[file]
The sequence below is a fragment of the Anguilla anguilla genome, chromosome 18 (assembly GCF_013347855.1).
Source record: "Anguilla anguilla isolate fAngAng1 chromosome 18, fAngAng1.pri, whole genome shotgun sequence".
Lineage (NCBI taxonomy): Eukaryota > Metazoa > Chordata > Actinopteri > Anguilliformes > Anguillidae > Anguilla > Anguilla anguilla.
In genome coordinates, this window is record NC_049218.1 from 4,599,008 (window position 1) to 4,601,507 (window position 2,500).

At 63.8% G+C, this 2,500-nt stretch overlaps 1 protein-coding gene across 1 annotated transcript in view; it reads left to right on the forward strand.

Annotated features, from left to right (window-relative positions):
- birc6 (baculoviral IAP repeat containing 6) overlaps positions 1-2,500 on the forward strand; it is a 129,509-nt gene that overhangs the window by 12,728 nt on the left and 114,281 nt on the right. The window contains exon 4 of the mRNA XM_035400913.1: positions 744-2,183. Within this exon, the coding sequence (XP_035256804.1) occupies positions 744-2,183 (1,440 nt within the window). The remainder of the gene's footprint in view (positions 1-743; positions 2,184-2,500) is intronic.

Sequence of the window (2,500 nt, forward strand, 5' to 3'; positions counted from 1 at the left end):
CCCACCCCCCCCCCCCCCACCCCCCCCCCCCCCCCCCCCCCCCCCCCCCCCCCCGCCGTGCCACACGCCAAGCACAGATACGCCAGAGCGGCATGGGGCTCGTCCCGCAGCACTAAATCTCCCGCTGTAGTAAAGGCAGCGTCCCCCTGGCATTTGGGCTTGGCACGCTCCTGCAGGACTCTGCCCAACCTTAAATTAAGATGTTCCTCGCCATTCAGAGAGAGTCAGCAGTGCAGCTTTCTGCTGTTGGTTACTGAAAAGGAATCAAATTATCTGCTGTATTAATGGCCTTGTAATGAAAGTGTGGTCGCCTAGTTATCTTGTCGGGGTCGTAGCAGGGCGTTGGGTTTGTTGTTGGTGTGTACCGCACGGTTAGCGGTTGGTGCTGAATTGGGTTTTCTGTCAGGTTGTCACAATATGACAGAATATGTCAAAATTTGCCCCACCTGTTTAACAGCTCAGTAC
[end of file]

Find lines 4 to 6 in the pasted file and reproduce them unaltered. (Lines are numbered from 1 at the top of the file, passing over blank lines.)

In genome coordinates, this window is record NC_049218.1 from 4,599,008 (window position 1) to 4,601,507 (window position 2,500).

At 63.8% G+C, this 2,500-nt stretch overlaps 1 protein-coding gene across 1 annotated transcript in view; it reads left to right on the forward strand.

Annotated features, from left to right (window-relative positions):